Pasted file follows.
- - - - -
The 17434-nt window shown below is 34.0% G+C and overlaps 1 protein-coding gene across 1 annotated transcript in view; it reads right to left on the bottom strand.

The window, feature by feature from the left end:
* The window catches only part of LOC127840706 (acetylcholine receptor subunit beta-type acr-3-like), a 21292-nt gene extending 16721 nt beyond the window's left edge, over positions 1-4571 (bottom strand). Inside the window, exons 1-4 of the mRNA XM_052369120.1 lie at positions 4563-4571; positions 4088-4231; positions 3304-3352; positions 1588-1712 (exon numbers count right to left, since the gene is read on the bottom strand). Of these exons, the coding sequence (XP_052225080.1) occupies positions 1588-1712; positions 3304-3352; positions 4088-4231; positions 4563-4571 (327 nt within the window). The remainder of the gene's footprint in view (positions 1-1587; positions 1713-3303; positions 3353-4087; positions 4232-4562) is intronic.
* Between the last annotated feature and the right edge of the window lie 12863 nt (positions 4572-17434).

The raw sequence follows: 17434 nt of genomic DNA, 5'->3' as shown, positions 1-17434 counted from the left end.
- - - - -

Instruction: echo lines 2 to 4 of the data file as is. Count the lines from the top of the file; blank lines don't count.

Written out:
The window, feature by feature from the left end:
* The window catches only part of LOC127840706 (acetylcholine receptor subunit beta-type acr-3-like), a 21292-nt gene extending 16721 nt beyond the window's left edge, over positions 1-4571 (bottom strand). Inside the window, exons 1-4 of the mRNA XM_052369120.1 lie at positions 4563-4571; positions 4088-4231; positions 3304-3352; positions 1588-1712 (exon numbers count right to left, since the gene is read on the bottom strand). Of these exons, the coding sequence (XP_052225080.1) occupies positions 1588-1712; positions 3304-3352; positions 4088-4231; positions 4563-4571 (327 nt within the window). The remainder of the gene's footprint in view (positions 1-1587; positions 1713-3303; positions 3353-4087; positions 4232-4562) is intronic.
* Between the last annotated feature and the right edge of the window lie 12863 nt (positions 4572-17434).